• which was shipped to them through  China. The Chinese took advantage  

  • of the situation by swiping Soviet made  weapons and replacing them with cheap  

  • Chinese knock-offs. This directly led to  the deaths of untold thousands of Northern  

  • soldiers as their weapons fell apart or  malfunctioned in the middle of a battle.

  • 22. To make sure the Chinese didn't swipe  

  • sensitive and high-value systems  like radars and air defense missiles,  

  • Soviet advisors were not only dispatched to assist  the North in setting them up, but to babysit the  

  • equipment on its trip through China and ensure it  wasn't stolen and replaced with inferior copies.

  • 21. Most Viet Cong fighters cared little for  Communism, and simply wanted to overthrow a  

  • southern government they saw as brutal, ineptand corrupt. The accusations were largely true,  

  • with the south funneling money to the large  cities and all but ignoring the countryside.  

  • Extra-judicial arrests, torture, and  seizure of property were common amongst  

  • the laundry list of petty dictators  that kept popping up in the south.

  • 20. Troubled by accusations of extreme torture  by the South, several American senators paid  

  • a visit to a South Vietnamese prison and were  shocked to discover the infamous 'tiger cages',  

  • holes in the ground with barred openings up  top where prisoners were kept. They witnessed  

  • direct evidence of torture despite southern  officials attempting to hide it, but upon  

  • return to the US were fearful of growing anti-war  sentiment and chose to remain silent about it

  • These next facts about the  Viet Cong may just startle you

  • 19. Most Viet Cong fighters were as  terrified of the jungle as the Americans.  

  • Few Viet Cong actually came from jungle  regions, and were largely inexperienced  

  • surviving and living in thick jungle. Tiger  attacks were also so frequent, that men would  

  • routinely disappear without a trace in the middle  of the night. Snakes and diseases carried by rats  

  • and mosquitoes were also extremely commonmaking life miserable for a Viet Cong rebel.

  • 18. Viet Cong and North Vietnamese troops were  astonished when meeting Black American soldiers,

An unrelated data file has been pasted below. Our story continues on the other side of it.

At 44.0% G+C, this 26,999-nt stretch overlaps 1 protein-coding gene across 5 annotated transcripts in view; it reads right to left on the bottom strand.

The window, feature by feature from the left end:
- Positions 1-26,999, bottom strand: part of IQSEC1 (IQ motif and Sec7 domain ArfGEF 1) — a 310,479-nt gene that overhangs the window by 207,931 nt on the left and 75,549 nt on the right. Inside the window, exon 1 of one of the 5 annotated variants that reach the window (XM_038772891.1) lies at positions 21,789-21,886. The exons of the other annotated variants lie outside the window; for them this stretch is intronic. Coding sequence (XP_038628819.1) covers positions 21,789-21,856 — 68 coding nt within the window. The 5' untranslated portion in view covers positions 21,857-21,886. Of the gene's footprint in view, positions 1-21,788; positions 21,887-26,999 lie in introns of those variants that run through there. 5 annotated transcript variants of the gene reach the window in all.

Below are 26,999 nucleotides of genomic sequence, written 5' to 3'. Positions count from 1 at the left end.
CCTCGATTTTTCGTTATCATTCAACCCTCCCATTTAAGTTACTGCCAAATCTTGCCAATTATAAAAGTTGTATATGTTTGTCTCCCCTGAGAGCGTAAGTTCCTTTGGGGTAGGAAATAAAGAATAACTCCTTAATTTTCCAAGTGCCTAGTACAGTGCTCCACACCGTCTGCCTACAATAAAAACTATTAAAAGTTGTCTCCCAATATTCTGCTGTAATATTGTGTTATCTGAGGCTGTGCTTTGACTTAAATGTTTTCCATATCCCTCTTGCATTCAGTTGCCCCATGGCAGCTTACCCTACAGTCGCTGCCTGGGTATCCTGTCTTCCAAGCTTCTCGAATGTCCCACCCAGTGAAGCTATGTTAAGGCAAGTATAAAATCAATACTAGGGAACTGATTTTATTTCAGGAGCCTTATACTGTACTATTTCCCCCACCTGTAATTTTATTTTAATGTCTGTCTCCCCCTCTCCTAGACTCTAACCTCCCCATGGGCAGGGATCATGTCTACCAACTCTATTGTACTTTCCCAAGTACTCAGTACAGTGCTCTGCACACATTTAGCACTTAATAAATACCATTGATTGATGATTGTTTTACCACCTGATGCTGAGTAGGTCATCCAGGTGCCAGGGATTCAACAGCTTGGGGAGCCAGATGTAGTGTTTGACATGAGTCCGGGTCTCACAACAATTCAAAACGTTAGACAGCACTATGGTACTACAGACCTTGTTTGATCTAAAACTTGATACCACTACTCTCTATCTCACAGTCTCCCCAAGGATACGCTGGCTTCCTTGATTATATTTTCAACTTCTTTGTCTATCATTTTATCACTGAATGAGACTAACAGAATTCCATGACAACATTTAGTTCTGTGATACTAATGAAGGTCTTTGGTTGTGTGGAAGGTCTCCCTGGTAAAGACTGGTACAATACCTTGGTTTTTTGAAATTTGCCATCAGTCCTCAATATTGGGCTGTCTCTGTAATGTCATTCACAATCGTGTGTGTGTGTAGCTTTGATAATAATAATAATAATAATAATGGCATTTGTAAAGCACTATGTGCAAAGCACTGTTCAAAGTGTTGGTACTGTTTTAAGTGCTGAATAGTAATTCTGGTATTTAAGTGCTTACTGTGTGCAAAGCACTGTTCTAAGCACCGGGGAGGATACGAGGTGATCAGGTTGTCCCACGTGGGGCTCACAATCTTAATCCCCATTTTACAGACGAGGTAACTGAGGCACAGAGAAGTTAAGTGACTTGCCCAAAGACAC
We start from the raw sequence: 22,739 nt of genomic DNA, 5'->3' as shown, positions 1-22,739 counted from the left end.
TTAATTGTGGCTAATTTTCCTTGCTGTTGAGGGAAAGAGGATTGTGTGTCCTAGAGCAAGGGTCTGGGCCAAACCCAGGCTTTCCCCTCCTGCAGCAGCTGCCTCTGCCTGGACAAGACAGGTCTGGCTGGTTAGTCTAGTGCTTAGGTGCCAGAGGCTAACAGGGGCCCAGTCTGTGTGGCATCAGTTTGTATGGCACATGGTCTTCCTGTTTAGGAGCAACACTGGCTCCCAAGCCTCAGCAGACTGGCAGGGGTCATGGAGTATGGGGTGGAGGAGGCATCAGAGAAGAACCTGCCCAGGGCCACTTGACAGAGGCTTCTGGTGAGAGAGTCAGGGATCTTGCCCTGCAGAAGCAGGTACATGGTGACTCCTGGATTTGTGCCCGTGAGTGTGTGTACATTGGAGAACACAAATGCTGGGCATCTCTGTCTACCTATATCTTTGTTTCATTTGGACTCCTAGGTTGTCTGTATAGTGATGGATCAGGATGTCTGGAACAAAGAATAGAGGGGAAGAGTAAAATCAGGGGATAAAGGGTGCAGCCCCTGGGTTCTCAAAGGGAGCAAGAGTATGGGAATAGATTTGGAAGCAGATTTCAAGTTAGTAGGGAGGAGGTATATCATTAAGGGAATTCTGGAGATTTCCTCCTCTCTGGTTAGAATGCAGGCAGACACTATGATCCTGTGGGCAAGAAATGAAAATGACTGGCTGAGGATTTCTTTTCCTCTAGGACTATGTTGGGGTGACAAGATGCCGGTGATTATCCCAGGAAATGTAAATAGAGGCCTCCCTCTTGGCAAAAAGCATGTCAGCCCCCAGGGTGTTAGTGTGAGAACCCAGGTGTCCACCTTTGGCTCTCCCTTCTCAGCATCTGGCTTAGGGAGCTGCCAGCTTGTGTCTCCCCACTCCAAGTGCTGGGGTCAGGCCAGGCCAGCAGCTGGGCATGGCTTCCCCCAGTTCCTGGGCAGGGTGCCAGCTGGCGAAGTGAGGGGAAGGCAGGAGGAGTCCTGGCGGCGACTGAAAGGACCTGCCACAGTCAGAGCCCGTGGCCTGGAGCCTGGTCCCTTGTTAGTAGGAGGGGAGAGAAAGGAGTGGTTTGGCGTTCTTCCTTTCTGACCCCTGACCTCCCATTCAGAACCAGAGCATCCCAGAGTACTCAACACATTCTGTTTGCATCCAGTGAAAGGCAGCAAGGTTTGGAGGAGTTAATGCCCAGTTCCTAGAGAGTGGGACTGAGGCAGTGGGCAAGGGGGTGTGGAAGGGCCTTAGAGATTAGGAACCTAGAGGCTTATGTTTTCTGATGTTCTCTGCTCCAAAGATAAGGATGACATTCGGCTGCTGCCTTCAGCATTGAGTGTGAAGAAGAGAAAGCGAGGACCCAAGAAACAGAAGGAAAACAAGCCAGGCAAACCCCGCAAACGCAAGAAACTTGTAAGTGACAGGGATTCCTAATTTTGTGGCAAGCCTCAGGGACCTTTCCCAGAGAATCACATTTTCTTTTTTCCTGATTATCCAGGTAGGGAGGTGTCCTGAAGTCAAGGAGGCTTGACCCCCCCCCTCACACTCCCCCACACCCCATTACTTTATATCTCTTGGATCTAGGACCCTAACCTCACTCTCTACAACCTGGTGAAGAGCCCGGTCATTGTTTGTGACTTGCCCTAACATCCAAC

• whom they had heard rumors  of but assumed were a myth.

  • 17. Many Viet Cong were more afraid of living  in the haphazard tunnel networks they built  

  • than of American bombs. The tunnels were built by  amateurs, and suffered from many extreme dangers.  

  • Poor ventilation could lead to asphyxiation, and  shoddy construction would trigger collapses that  

  • could kill dozens of men. When it rained, if  a tunnel wasn't properly constructed it could  

  • lead to flash flooding, and venomous spiderscentipedes, and snakes were a constant concern.

  • 16. Despite the constant threat of  death, Viet Cong tunnel complexes  

  • could be stunningly large. Some had entire  armories, barracks, kitchens, and hospitals,  

  • with multiple entrances and emergency escapesWhile the US tried many tactics to destroy  

  • these tunnels and their occupants, the only tried  and true method was the use of 'tunnel rats'. 

  • To take on the Viet Cong tunnelsthe US had only one weapon

  • 15. Tunnel rats were an all-volunteer force. They  also had to be shorter than average to maneuver in  

  • the cramped quarters, and were armed only with  a knife, flashlight, a sidearm and a gas mask.  

  • The tight quarters made it impossible to  effectively use a rifle, and a grenade  

  • would threaten to collapse the tunnel and bury  both friendly and enemy soldiers. Many times the  

  • fighting resorted to brutal hand-to-hand combat  at extremely close and very tight quarters.

  • 14. To defend themselves, the Viet Cong  booby trapped many of their tunnels.  

  • Tunnel rats would often face pitfall traps  with sharpened bamboo stakes at the bottom,  

  • covered in excrement so as to ensure infectionOther times a tunnel rat would trigger a trap that  

  • dropped venomous snakes or centipedes on them  from above. Tunnels could also be engineered  

  • to easily flood certain sections with either gas  or water, drowning or asphyxiation tunnel rats.

  • 13. The infamous tiger traps built by the Viet  Cong and depicted in books and tv were often not  

  • meant to kill or maim American soldiers, but to  destroy marauding tigers that were a direct threat  

  • to the safety of jungle-dwelling Viet Cong. When it comes to atrocities in Vietnam,  

  • the US unfairly gets all the blame. 12. Despite the United States and South Vietnam  

  • holding blame for war crimes, the North was  notorious for targeting civilians in its attacks-  

  • specially hospitals and medical areas. Both NVA  and Viet Cong forces also frequently engaged in  

  • the slaughter of villagers, for the exact same  reasons as the South and the US- not knowing if